“What I am after is competition,” Mora said. “Competition brings out the best in everybody. It’s trying to balance wanting that great competition, and wanting to have that synergy that’s so important on offense. That’s where it gets a little tricky. Hopefully we do a good job of that.”

“I would like to decide sooner rather than later,” he added later, “but I can’t force it to happen.” Continue reading

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What does it take to succeed as a true freshman quarterback?

UCLA will likely turn to Josh Rosen this season, making the St. John Bosco product the latest true freshman to start at quarterback. (Scott Varley/Staff)

UCLA will likely turn to Josh Rosen this season, making the St. John Bosco product the latest true freshman to start at quarterback. (Scott Varley/Staff)

Josh Rosen will almost certainly be UCLA’s starting quarterback this season. How successful he’ll be as a true freshman is another question. To try and answer that, I asked a few players who had started games their first year on campus — from Ohio State’s Terrelle Pryor to Penn State’s Christian Hackenberg.

The story is part of our college football preview package, which comes out in magazine form as part of all LANG newspaper editions this Sunday. You can check out some of that content online, including (too early) USC-UCLA predictions and games to watch each week.

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UCLA quarterback Asiantii Woulard decides to transfer out

UCLA quarterback Asiantii during the Bruins' spring practice Spaulding Field on April 15, 2015. (Hans Gutknecht/Staff)

UCLA quarterback Asiantii during the Bruins’ spring practice Spaulding Field on April 15, 2015. (Hans Gutknecht/Staff)

UCLA quarterback Asiantii Woulard has announced his decision to transfer out, and leaves the Bruins having never taken an in-game snap.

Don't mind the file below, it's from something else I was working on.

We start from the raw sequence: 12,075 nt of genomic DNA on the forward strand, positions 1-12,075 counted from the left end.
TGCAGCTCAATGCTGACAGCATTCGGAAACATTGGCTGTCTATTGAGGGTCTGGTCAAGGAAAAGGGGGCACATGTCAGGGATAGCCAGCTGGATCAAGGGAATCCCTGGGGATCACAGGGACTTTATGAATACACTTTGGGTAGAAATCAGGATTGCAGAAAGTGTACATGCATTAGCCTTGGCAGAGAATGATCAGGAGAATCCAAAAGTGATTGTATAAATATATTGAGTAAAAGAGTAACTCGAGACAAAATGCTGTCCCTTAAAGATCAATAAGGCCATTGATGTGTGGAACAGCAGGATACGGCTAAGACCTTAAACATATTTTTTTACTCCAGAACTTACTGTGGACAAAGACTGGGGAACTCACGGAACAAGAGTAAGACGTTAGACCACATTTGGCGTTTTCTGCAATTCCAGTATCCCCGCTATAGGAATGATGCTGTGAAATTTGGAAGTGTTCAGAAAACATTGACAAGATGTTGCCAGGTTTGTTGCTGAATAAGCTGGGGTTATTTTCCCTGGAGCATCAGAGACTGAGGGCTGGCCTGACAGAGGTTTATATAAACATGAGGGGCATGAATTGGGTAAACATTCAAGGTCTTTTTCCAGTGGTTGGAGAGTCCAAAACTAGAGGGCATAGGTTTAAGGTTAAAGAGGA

Woulard was a former former-star recruit in 2013, an Elite 11 MVP who looked like he had the potential to become Brett Hundley’s successor. However, the Florida native struggled to absorb the nuances of the position after his first preseason camp at Cal State San Bernardino.

Continue reading

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UCLA spring camp position review: Quarterbacks

UCLA quarterbacks work on drill during spring football practice at Spaulding Field on April 23, 2015. (Andy Holzman/Staff)

UCLA quarterbacks work on drill during spring football practice at Spaulding Field on April 23, 2015. (Andy Holzman/Staff)

Much has already been made of UCLA’s quarterback situation over the past several weeks. Through 15 practices, the consensus among observers was this: Josh Rosen looks like the Bruins’ best starting option this season.

Jim Mora and the rest of the coaching staff has declined to officially name a starter, which is unsurprising for a two main reasons: it’s not a good look to have a true freshman, however talented, zoom to the top of the depth chart; it might persuade those who lose the competition to think longer and harder before potentially deciding to transfer out.

For those still skeptical, here’s the quick argument for UCLA to start a first-year player at a position where first-year players have historically struggled. Continue reading